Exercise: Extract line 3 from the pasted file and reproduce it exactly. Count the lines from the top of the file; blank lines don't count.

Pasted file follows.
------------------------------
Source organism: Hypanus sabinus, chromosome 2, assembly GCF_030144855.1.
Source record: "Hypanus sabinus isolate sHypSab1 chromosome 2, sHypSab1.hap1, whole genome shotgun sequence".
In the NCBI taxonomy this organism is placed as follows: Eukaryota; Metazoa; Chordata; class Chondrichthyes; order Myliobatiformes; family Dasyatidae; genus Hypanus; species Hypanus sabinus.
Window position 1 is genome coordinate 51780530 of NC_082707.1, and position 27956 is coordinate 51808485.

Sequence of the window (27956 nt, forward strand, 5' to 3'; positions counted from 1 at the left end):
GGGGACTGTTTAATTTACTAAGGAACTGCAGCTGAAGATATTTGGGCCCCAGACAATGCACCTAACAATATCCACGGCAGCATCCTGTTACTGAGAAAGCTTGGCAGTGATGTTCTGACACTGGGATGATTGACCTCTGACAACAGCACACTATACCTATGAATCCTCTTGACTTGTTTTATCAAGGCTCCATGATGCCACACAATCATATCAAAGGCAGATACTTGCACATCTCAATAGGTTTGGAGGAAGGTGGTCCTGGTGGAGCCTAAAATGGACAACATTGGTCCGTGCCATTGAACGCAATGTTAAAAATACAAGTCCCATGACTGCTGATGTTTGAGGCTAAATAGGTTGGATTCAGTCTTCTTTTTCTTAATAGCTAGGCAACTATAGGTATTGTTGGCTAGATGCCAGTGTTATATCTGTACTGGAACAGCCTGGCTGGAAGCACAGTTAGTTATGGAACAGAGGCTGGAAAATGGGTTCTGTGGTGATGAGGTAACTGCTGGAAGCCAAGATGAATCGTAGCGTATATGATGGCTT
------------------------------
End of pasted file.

In the NCBI taxonomy this organism is placed as follows: Eukaryota; Metazoa; Chordata; class Chondrichthyes; order Myliobatiformes; family Dasyatidae; genus Hypanus; species Hypanus sabinus.